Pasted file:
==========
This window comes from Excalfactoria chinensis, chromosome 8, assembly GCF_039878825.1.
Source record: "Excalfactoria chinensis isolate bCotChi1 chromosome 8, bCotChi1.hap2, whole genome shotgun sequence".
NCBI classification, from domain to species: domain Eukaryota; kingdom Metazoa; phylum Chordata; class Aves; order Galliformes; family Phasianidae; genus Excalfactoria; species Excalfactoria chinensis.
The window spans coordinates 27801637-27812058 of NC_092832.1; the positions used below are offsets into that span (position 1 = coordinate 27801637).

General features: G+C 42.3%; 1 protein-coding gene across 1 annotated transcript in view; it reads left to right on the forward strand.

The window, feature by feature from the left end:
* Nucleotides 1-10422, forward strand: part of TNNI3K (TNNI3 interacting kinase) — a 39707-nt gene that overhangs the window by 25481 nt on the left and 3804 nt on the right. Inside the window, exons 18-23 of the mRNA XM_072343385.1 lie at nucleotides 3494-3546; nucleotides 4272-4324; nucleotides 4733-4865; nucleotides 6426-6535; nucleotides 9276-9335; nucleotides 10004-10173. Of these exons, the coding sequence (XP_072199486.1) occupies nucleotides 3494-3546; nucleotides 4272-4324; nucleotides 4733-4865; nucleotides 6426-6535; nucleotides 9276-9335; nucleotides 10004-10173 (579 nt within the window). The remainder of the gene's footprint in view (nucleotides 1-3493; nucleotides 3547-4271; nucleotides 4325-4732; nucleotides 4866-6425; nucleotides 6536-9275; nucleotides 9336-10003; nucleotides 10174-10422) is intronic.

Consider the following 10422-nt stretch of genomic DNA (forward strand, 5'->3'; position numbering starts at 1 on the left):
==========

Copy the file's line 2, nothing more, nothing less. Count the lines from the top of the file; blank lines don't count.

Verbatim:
Source record: "Excalfactoria chinensis isolate bCotChi1 chromosome 8, bCotChi1.hap2, whole genome shotgun sequence".